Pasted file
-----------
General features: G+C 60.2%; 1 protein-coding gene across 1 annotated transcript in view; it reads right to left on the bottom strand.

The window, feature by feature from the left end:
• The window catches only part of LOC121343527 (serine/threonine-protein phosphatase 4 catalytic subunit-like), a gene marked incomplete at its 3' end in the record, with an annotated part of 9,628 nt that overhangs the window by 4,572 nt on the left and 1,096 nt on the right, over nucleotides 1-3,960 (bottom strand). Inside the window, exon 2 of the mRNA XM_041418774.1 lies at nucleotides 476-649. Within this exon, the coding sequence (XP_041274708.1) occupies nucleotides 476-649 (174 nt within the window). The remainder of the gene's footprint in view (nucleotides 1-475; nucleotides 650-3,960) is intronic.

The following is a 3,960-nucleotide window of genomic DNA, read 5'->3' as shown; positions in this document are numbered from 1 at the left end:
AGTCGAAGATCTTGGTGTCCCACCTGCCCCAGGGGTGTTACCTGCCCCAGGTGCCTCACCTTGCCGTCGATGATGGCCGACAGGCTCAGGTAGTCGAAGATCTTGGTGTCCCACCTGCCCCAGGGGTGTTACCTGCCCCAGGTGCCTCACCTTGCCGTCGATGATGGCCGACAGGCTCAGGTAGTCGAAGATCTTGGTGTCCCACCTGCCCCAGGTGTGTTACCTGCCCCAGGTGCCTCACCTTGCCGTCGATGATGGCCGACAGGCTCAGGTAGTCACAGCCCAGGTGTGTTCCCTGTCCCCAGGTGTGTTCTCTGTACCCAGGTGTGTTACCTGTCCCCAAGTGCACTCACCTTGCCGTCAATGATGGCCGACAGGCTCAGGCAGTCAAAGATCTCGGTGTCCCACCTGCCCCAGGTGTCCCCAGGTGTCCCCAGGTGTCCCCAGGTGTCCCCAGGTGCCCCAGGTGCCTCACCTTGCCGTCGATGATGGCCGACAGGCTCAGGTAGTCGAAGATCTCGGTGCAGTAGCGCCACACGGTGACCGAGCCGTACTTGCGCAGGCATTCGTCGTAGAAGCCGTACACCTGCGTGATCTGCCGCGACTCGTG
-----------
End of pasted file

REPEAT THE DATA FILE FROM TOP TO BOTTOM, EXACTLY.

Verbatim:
General features: G+C 60.2%; 1 protein-coding gene across 1 annotated transcript in view; it reads right to left on the bottom strand.

The window, feature by feature from the left end:
• The window catches only part of LOC121343527 (serine/threonine-protein phosphatase 4 catalytic subunit-like), a gene marked incomplete at its 3' end in the record, with an annotated part of 9,628 nt that overhangs the window by 4,572 nt on the left and 1,096 nt on the right, over nucleotides 1-3,960 (bottom strand). Inside the window, exon 2 of the mRNA XM_041418774.1 lies at nucleotides 476-649. Within this exon, the coding sequence (XP_041274708.1) occupies nucleotides 476-649 (174 nt within the window). The remainder of the gene's footprint in view (nucleotides 1-475; nucleotides 650-3,960) is intronic.

The following is a 3,960-nucleotide window of genomic DNA, read 5'->3' as shown; positions in this document are numbered from 1 at the left end:
AGTCGAAGATCTTGGTGTCCCACCTGCCCCAGGGGTGTTACCTGCCCCAGGTGCCTCACCTTGCCGTCGATGATGGCCGACAGGCTCAGGTAGTCGAAGATCTTGGTGTCCCACCTGCCCCAGGGGTGTTACCTGCCCCAGGTGCCTCACCTTGCCGTCGATGATGGCCGACAGGCTCAGGTAGTCGAAGATCTTGGTGTCCCACCTGCCCCAGGTGTGTTACCTGCCCCAGGTGCCTCACCTTGCCGTCGATGATGGCCGACAGGCTCAGGTAGTCACAGCCCAGGTGTGTTCCCTGTCCCCAGGTGTGTTCTCTGTACCCAGGTGTGTTACCTGTCCCCAAGTGCACTCACCTTGCCGTCAATGATGGCCGACAGGCTCAGGCAGTCAAAGATCTCGGTGTCCCACCTGCCCCAGGTGTCCCCAGGTGTCCCCAGGTGTCCCCAGGTGTCCCCAGGTGCCCCAGGTGCCTCACCTTGCCGTCGATGATGGCCGACAGGCTCAGGTAGTCGAAGATCTCGGTGCAGTAGCGCCACACGGTGACCGAGCCGTACTTGCGCAGGCATTCGTCGTAGAAGCCGTACACCTGCGTGATCTGCCGCGACTCGTG